IF YOU have had an e-mail account for more than 20 minutes, you probably receive your share of electronic legends.
Electronic legends are those items that come into your e-mailbox from someone you may or may not know announcing something that may or may not be true. They are like urban legends — those stories that everyone swears are true and no one can verify.
One of those items came our way recently. You may have received it, too. It's about a speech Bill Gates supposedly gave at an unidentified high school in which he lists 11 things he did not learn in school.
We have not gone to the trouble of calling Microsoft to verify if these 11 rules really are from Bill Gates. It is equally easy to believe that someone in the truck equipment industry wrote them.
Let's take a look at Gates' Top Ten plus one.
Rule 1: Life is not fair — get used to it. This is particularly true for truck equipment distributors. Every forecast we see calls for the big guys to get bigger. They will be the ones manufacturers want to distribute their products, the ones qualifying for the volume discounts, and those attracting top-notch sales and shop personnel. None of this is necessarily fair — just reality. It doesn't mean the little guy can't win in this industry. He just has to be more creative, flexible, and responsive in his approach to the marketplace.
Rule 2: The world won't care about your self-esteem. A lot of sales literature and press releases cross our desks. An alarming number of these announcements begin something like this: “Joe Smith, chairman of the board and chief executive officer of XYZ Corporation, the leading manufacturer of widgets, is proud to announce…” The new widget may in fact be revolutionary, but the corporate chest-beating typically appears first, overpowering whatever benefit the product actually provides. When we put our individual or company self-esteem ahead of the esteem we have for the customer, we put our future in jeopardy.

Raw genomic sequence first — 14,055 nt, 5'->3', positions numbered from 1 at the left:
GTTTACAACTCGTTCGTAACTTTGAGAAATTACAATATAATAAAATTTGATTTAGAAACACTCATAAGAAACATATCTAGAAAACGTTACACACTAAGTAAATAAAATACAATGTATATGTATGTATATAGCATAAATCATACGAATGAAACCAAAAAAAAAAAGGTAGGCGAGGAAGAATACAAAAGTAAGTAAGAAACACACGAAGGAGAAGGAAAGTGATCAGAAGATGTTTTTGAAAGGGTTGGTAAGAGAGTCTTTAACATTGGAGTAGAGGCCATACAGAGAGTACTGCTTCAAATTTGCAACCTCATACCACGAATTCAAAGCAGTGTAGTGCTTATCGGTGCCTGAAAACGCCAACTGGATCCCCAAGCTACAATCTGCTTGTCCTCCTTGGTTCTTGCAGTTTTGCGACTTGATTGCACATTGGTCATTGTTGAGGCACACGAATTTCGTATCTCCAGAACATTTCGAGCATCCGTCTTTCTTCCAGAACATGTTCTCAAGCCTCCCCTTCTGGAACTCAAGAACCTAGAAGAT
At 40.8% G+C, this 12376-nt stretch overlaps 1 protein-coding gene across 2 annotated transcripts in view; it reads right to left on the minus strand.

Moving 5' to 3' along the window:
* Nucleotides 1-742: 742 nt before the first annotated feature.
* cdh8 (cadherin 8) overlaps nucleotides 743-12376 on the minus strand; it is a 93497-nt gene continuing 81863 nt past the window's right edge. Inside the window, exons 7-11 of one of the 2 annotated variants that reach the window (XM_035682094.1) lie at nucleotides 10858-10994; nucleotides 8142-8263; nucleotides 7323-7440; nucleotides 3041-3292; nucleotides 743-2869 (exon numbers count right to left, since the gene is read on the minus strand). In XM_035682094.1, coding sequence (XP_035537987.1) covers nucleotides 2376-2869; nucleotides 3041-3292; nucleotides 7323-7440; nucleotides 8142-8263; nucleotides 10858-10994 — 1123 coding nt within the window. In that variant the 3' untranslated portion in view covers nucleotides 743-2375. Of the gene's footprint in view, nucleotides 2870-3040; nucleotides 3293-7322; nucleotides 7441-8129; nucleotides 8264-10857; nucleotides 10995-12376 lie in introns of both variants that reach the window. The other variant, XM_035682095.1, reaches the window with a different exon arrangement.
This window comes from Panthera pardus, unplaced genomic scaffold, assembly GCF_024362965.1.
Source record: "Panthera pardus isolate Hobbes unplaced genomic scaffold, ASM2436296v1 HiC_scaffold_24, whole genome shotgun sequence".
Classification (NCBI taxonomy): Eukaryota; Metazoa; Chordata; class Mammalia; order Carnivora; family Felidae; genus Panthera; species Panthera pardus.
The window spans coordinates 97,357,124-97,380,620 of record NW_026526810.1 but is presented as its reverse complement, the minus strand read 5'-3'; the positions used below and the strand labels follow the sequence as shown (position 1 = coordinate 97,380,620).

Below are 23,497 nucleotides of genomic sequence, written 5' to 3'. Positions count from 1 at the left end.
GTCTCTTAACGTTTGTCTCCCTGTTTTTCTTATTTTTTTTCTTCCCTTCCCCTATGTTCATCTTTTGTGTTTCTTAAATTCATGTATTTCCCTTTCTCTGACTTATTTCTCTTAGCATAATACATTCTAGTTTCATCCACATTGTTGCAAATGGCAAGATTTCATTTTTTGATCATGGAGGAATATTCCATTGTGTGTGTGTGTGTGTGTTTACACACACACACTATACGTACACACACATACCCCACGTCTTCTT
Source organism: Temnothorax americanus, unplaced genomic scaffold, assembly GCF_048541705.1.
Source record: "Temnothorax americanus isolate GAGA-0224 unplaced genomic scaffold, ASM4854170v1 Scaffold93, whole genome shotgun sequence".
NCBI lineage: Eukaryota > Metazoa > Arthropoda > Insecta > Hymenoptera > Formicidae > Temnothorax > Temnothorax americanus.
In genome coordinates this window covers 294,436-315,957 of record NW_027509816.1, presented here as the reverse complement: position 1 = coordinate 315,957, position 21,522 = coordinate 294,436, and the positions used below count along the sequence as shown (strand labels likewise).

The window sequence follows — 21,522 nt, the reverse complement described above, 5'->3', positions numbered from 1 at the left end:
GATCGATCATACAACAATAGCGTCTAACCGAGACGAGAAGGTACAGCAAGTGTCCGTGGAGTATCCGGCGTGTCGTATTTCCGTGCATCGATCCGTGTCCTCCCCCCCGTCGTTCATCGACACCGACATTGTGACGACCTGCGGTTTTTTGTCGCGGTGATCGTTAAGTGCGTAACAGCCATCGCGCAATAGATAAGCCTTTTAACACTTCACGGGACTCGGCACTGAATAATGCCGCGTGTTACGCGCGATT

Rule 3: You will not make $40,000 a year right out of high school. Look at the big companies in our industry that are growing “unfairly” and you probably will be able to trace each of them back to some entrepreneur who started small, worked hard, made smart decisions, and sacrificed his own desires for his company, customers, and employees.
Rule 4: If you think your teacher is tough, wait till you get a boss. He doesn't have tenure.
Rule 5: Flipping burgers is not beneath your dignity. “Your grandparents had a different word for burger flipping — they called it opportunity,” Gates allegedly says. Have you ever noticed that successful truck equipment companies tend to have employees who focus on getting the job done instead of on whose job it is?
Rule 6: If you mess up, it's not your parents' fault. Instead of whining about our mistakes, we can learn from them. We shouldn't let anything go to waste.
Rule 7: Before you were born, your parents weren't as boring as they are now. “They got that way from paying your bills, cleaning your clothes, and listening to you talk about how cool you are,” Gates tells the high school students. A “know-it-all” attitude has given a number of truck equipment mechanics the confidence they need to go into business for themselves. Being quick to recognize they don't have all the answers has led the successful ones to make the changes necessary to allow their startups to flourish.
Rule 8: Your school may have done away with winners and losers, but life has not. “Some schools have abolished failing grades, and they'll give you as many times as you want to get the right answer,” Gates may or may not have said. “This doesn't bear the slightest resemblance to anything in real life.” It was interesting at this year's NTEA convention how many of the same distributors win their suppliers' sales awards every year. But there are always just enough new winners to prove that new companies can make it in this business.
Rule 9: Life is not divided into semesters. “You don't get summers off, and very few employers are interested in helping you find yourself,” Gates is quoted as saying. Check out who attends your industry's events. Chances are you will see a number of old warriors — founders of successful companies who could be out playing golf. Yet there they are, networking, learning, and seeking new ways to do business.
Rule 10: Television is not real life. Maybe not, but our industry is a lot like television — we have a few melodramas, our share of sitcoms, and a market that, like Nielsen ratings, decides if our performance is good enough to remain on the air.
Rule 11: Be nice to nerds. Chances are you'll end up working for one. Hey, maybe Gates wrote this after all.